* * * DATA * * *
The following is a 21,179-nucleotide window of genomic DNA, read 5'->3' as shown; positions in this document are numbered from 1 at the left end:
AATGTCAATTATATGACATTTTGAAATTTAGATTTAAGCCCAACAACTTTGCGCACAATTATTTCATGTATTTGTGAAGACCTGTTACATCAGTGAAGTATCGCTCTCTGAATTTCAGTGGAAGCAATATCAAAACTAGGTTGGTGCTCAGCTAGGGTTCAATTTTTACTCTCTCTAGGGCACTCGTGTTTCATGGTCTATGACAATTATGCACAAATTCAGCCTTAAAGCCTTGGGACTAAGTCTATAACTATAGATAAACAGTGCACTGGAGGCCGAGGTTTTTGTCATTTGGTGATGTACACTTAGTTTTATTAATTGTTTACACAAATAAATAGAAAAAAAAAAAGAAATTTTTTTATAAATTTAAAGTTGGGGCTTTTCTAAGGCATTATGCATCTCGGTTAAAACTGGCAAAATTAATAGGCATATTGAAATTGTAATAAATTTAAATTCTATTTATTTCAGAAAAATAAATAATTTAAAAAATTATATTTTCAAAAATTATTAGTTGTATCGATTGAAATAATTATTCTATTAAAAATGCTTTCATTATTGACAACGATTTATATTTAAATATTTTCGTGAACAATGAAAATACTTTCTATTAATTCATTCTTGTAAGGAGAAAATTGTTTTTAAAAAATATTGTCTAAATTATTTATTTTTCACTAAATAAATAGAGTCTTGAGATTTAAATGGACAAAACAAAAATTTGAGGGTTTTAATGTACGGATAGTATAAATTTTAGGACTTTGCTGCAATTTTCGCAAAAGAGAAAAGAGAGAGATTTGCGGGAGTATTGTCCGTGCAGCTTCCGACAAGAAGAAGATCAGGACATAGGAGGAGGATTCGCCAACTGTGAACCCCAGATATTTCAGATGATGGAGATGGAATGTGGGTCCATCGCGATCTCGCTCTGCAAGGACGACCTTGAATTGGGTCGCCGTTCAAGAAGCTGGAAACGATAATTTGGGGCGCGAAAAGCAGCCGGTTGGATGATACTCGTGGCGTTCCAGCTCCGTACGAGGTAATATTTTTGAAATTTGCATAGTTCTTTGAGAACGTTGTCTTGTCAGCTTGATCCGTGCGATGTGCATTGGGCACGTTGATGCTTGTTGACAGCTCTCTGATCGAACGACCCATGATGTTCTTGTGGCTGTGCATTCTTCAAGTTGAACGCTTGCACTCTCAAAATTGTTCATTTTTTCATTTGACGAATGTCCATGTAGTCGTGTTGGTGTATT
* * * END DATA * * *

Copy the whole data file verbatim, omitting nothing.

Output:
The following is a 21,179-nucleotide window of genomic DNA, read 5'->3' as shown; positions in this document are numbered from 1 at the left end:
AATGTCAATTATATGACATTTTGAAATTTAGATTTAAGCCCAACAACTTTGCGCACAATTATTTCATGTATTTGTGAAGACCTGTTACATCAGTGAAGTATCGCTCTCTGAATTTCAGTGGAAGCAATATCAAAACTAGGTTGGTGCTCAGCTAGGGTTCAATTTTTACTCTCTCTAGGGCACTCGTGTTTCATGGTCTATGACAATTATGCACAAATTCAGCCTTAAAGCCTTGGGACTAAGTCTATAACTATAGATAAACAGTGCACTGGAGGCCGAGGTTTTTGTCATTTGGTGATGTACACTTAGTTTTATTAATTGTTTACACAAATAAATAGAAAAAAAAAAAGAAATTTTTTTATAAATTTAAAGTTGGGGCTTTTCTAAGGCATTATGCATCTCGGTTAAAACTGGCAAAATTAATAGGCATATTGAAATTGTAATAAATTTAAATTCTATTTATTTCAGAAAAATAAATAATTTAAAAAATTATATTTTCAAAAATTATTAGTTGTATCGATTGAAATAATTATTCTATTAAAAATGCTTTCATTATTGACAACGATTTATATTTAAATATTTTCGTGAACAATGAAAATACTTTCTATTAATTCATTCTTGTAAGGAGAAAATTGTTTTTAAAAAATATTGTCTAAATTATTTATTTTTCACTAAATAAATAGAGTCTTGAGATTTAAATGGACAAAACAAAAATTTGAGGGTTTTAATGTACGGATAGTATAAATTTTAGGACTTTGCTGCAATTTTCGCAAAAGAGAAAAGAGAGAGATTTGCGGGAGTATTGTCCGTGCAGCTTCCGACAAGAAGAAGATCAGGACATAGGAGGAGGATTCGCCAACTGTGAACCCCAGATATTTCAGATGATGGAGATGGAATGTGGGTCCATCGCGATCTCGCTCTGCAAGGACGACCTTGAATTGGGTCGCCGTTCAAGAAGCTGGAAACGATAATTTGGGGCGCGAAAAGCAGCCGGTTGGATGATACTCGTGGCGTTCCAGCTCCGTACGAGGTAATATTTTTGAAATTTGCATAGTTCTTTGAGAACGTTGTCTTGTCAGCTTGATCCGTGCGATGTGCATTGGGCACGTTGATGCTTGTTGACAGCTCTCTGATCGAACGACCCATGATGTTCTTGTGGCTGTGCATTCTTCAAGTTGAACGCTTGCACTCTCAAAATTGTTCATTTTTTCATTTGACGAATGTCCATGTAGTCGTGTTGGTGTATT